While in Austria, Wu believed that the European country possessed a more liberal environment that could allow him the freedom to artistically express himself. He attempted to detach himself from the art movement in China, but found it a challenge. This made Wu feel like a foreigner towards his home country, and in the country he now inhabited. Thus, it would become inevitable for Wu to return to his identity, however, he would do so whilst keeping a global perspective. Some themes he explored included the concept of Yin and Yang – which relates to Chinese philosophy and traditional Chinese medicine.[2]

Later Works[edit]

Living abroad allowed Wu to become more familiar with the relationship between art and commerce. He also witnessed what he felt were the detrimental effects of globalization on art. He noticed that during museum visits, the artists he respected as important voices of change were commercialized and degraded to brand names, as their creations were reproduced on all types of consumer products.[2]

The development of his past work along with a greater awareness of consumer culture would enable Wu to create his "Coin Series" in 1991, where he used coins as a medium for sculpting. For example, Apple, made up of 45,000 Austrian shilling coins, is recorded in The Guinness Book of Records in 1995 as the first and biggest coin sculpture in the world.[2]

He uses coins to produce interpretations of both Western and Chinese sculptural forms, including Mao ZedongDeng XiaopingBill Gates, the Greek Goddess of Love, Venus, the logo of McDonalds, and a can of Coca-Cola. This would allow him to convey a strong social message, and to establish his individual artistic signature on the international art stage, earning him prominent recognition.[2]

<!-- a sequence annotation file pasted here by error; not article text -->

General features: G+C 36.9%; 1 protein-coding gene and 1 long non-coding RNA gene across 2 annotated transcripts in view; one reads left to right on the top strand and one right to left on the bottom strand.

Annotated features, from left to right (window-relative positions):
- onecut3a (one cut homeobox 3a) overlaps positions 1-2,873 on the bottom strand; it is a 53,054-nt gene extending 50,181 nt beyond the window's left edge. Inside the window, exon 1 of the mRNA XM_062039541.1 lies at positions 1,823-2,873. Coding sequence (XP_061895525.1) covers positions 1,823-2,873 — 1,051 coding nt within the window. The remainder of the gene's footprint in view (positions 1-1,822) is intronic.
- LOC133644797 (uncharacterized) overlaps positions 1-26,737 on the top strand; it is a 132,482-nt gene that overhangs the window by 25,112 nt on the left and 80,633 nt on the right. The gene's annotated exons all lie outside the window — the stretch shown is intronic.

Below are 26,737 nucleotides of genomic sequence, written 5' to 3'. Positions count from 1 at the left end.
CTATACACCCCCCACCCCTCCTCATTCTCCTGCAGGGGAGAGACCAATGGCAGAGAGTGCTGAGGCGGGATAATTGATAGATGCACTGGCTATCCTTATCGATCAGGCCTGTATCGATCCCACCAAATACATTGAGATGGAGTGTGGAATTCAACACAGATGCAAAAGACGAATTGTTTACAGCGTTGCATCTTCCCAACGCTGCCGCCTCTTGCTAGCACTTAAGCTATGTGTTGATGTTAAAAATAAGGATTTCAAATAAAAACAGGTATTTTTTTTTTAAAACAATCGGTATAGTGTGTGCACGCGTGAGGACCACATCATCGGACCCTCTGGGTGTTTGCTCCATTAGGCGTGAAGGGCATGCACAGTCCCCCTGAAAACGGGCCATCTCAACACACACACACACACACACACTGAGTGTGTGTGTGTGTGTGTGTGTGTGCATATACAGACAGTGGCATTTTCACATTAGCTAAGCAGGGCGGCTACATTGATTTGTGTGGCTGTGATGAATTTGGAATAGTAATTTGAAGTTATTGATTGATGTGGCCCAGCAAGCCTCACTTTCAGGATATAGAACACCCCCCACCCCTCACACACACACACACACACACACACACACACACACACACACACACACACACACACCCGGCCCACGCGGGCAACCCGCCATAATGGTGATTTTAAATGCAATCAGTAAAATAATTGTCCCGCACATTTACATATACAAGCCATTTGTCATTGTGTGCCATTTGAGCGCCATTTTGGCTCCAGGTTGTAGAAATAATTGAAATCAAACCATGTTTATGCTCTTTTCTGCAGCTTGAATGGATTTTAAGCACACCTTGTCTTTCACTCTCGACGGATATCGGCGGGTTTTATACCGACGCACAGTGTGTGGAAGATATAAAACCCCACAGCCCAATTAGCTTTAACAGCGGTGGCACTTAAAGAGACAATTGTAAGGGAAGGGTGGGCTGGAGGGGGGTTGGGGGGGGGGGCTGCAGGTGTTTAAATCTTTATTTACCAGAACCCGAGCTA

In 2001, for his first solo exhibition in the United States at Plum Blossoms gallery in New York - Coining MOMA, Wu Shaoxiang rendered with wielded coins his own representation of the permanent collection at The Museum of Modern Art, for example works from Pablo Picasso, Alberto Giacometti, Aristide Maillol, and Jasper Johns.[4] In doing so, he was indicating that enterprises such as MoMA were increasingly driven by business, carrying out nationwide publicity campaigns and reproducing famous works on gift items for sale in museum shops. In effect, they had reduced artistic images to commercial images.[2]

In his latest work, the "Walking Wealth" series, Wu continues to explore the theme of wealth and modern consumer culture, though this time using a new form of innovative sculptural representation - life-sized human figures made out of bronze-cast US dollar notes. With their unique body language and presentation, these anonymous figures are amusing commentaries on mankind's seemingly immense hunger for monetary fulfillment. Wu once again demonstrates his talent in incorporating form and concept in novel and remarkable ways.[2]